9. It is contended on behalf of the petitioner that the provisions of Section 17 apply only to kuries started after the coming into force of the Act and that they cannot have any application to kuries which had already been started before that Act came into force. It is further contended that the proceedings of the 1st respondent evidenced by Ext. P-2 is based upon misinterpretation of the provisions of the Act including Section 17 thereof and the Government notification thereunder. The petitioner points out that the proceedings of the 1st respondent are without jurisdiction and ultra vires.
10. The short question before this Court is whether Section 17 is retrospective in nature making it applicable to kuries started before the coming into force of the Act. No doubt under Section 70 of the Act the provisions of the Act except those contained in Sections 3, 4, 8, 9 and 15 shall so far as may be apply to chitties started before the commencement of this Act in the Malabar district; I might emphasise here the words so far as may be' occurring in Section 70 : whether in the light of the statutory provisions themselves can Section 17 be made applicable to kuries started before the Act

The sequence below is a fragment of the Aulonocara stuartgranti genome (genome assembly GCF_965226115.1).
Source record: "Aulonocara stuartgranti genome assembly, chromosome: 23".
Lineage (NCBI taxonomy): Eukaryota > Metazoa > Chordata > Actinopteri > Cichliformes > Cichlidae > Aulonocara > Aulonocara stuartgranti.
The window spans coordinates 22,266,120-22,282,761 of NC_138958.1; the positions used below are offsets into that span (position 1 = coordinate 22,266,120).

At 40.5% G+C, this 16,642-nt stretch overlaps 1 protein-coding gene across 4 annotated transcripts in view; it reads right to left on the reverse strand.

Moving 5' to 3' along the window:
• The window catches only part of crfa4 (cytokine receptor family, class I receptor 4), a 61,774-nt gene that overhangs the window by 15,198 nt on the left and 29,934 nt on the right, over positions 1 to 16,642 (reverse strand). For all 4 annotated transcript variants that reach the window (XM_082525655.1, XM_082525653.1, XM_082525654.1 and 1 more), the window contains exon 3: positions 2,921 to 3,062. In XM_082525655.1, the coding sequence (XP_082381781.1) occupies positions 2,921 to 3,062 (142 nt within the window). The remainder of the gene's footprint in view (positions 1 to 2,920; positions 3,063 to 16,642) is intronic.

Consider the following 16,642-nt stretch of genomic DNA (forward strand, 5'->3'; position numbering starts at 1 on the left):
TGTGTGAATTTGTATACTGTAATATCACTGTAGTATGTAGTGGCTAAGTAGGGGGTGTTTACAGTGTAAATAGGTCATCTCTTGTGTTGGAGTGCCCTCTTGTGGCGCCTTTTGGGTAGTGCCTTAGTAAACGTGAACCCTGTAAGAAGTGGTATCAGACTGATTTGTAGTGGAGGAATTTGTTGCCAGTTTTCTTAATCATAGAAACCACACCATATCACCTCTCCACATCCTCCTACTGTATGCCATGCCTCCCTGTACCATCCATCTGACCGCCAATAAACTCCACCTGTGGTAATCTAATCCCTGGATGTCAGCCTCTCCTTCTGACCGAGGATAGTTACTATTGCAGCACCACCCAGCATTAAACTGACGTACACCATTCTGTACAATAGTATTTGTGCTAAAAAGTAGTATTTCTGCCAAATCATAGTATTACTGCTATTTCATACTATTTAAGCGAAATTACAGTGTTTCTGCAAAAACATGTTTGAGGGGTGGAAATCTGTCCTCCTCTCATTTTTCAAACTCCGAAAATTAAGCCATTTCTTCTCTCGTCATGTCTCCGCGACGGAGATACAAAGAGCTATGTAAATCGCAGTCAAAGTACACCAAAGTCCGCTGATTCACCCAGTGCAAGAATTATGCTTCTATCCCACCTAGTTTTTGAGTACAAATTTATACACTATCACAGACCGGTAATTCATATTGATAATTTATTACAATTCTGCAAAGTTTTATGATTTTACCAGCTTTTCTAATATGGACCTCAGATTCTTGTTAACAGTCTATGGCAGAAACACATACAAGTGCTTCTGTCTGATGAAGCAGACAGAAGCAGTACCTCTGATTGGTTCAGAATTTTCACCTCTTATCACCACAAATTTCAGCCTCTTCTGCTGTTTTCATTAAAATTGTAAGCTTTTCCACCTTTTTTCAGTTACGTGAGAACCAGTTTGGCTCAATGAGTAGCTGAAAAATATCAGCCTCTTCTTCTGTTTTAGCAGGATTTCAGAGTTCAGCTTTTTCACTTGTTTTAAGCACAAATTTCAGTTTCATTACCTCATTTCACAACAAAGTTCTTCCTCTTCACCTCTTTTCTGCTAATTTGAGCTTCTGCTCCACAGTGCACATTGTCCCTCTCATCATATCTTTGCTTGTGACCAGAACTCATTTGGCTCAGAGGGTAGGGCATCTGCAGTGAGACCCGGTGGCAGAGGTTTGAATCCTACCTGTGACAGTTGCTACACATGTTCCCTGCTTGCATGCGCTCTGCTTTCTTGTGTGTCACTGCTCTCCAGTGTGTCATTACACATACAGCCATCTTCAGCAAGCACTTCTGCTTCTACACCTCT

11. Mr. Rama Shenoy, learned counsel for the petitioner stresses on the fact that Section 17 (2) specifies that the deposit has to be made in approved bank mentioned in the variola and that under Section 6 of the Act in every chitty there shall be a variola in duplicate signed by each of the subscribers or by a person authorised in writing by the subscriber in that behalf and such signature shall be attested by at least one witness. He also points out that the approved bank means bank approved by the Government, from time to time, for the purposes of the Act in the light of the definition section. On a harmonious reading of the relevant provisions of Section 17 and Section 15 it will be clear according to him that the deposit to be made in approved bank could only have relevance in respect of kuri started after the coming into force of the Act. Before the Act as far as Malabar area is concerned there was no necessity at all even for a written variola and nobody could expect the approved bank to be mentioned in a variola in respect of those kuries. Approved bank is something which is notified under the Act as approved by the Government.